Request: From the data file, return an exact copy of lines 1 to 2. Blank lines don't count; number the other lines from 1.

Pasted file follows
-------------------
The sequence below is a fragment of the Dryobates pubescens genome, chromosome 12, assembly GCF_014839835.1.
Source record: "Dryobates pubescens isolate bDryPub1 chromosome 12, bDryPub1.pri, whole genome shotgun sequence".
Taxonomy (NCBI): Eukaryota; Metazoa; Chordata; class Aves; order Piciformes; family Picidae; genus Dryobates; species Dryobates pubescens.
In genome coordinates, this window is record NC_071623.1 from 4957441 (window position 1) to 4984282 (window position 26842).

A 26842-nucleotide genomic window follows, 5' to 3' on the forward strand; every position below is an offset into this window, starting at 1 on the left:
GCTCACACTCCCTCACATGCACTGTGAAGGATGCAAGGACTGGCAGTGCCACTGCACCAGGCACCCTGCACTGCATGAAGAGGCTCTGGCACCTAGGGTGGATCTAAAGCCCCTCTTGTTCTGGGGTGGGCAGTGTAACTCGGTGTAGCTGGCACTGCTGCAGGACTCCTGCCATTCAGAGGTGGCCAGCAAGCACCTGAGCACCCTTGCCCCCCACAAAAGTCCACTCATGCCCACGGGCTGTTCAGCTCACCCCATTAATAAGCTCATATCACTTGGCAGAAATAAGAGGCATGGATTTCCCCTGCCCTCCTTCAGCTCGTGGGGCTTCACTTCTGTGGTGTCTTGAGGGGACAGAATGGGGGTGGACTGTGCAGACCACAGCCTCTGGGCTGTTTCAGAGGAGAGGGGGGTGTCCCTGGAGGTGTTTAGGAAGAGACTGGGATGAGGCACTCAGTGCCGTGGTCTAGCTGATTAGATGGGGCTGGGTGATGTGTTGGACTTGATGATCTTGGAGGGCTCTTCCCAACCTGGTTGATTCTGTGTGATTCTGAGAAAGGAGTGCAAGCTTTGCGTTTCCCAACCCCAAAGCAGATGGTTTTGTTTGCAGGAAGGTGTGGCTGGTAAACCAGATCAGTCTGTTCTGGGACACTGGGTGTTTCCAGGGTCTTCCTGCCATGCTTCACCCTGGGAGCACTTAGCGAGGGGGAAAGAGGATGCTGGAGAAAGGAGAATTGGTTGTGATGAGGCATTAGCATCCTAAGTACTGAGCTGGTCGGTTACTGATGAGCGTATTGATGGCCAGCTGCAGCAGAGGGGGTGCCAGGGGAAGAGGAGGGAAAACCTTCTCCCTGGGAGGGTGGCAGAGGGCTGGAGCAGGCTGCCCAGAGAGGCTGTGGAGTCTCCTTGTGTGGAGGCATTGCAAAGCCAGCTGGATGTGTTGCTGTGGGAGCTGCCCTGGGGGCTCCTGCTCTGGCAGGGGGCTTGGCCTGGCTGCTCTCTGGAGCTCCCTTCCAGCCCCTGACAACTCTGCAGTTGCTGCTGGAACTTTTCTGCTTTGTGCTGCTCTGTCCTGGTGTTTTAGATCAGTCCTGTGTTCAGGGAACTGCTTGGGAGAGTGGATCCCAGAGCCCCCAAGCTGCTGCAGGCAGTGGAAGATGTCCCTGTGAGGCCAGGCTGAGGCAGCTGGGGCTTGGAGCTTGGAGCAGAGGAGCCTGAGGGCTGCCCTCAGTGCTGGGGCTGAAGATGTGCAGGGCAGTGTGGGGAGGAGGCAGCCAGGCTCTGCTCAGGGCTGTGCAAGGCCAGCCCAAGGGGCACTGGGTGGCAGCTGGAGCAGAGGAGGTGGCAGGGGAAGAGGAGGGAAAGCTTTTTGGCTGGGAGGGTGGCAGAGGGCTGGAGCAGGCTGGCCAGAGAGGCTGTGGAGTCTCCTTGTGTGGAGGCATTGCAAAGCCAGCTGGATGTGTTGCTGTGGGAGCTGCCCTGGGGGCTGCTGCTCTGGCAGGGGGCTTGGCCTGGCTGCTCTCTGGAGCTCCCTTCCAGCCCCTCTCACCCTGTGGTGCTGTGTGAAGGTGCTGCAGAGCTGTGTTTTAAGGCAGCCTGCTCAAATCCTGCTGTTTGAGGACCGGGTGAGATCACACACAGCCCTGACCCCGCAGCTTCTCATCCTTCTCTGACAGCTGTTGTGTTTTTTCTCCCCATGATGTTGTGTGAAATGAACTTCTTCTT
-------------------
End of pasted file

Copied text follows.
The sequence below is a fragment of the Dryobates pubescens genome, chromosome 12, assembly GCF_014839835.1.
Source record: "Dryobates pubescens isolate bDryPub1 chromosome 12, bDryPub1.pri, whole genome shotgun sequence".